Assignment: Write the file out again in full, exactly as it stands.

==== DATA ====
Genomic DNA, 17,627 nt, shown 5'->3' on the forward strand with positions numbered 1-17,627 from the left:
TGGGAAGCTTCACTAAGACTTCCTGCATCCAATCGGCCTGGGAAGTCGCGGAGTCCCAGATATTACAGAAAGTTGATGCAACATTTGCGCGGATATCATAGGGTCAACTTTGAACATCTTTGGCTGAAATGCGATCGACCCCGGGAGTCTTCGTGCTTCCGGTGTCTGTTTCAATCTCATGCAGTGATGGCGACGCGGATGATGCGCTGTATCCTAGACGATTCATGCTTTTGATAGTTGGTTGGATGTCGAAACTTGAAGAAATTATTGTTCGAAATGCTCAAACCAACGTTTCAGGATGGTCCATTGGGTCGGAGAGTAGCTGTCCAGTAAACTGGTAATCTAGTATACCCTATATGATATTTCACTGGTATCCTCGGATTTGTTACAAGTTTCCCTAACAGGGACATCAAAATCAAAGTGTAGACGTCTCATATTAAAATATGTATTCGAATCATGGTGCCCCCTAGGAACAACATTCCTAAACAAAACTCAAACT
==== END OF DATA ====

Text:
Genomic DNA, 17,627 nt, shown 5'->3' on the forward strand with positions numbered 1-17,627 from the left:
TGGGAAGCTTCACTAAGACTTCCTGCATCCAATCGGCCTGGGAAGTCGCGGAGTCCCAGATATTACAGAAAGTTGATGCAACATTTGCGCGGATATCATAGGGTCAACTTTGAACATCTTTGGCTGAAATGCGATCGACCCCGGGAGTCTTCGTGCTTCCGGTGTCTGTTTCAATCTCATGCAGTGATGGCGACGCGGATGATGCGCTGTATCCTAGACGATTCATGCTTTTGATAGTTGGTTGGATGTCGAAACTTGAAGAAATTATTGTTCGAAATGCTCAAACCAACGTTTCAGGATGGTCCATTGGGTCGGAGAGTAGCTGTCCAGTAAACTGGTAATCTAGTATACCCTATATGATATTTCACTGGTATCCTCGGATTTGTTACAAGTTTCCCTAACAGGGACATCAAAATCAAAGTGTAGACGTCTCATATTAAAATATGTATTCGAATCATGGTGCCCCCTAGGAACAACATTCCTAAACAAAACTCAAACT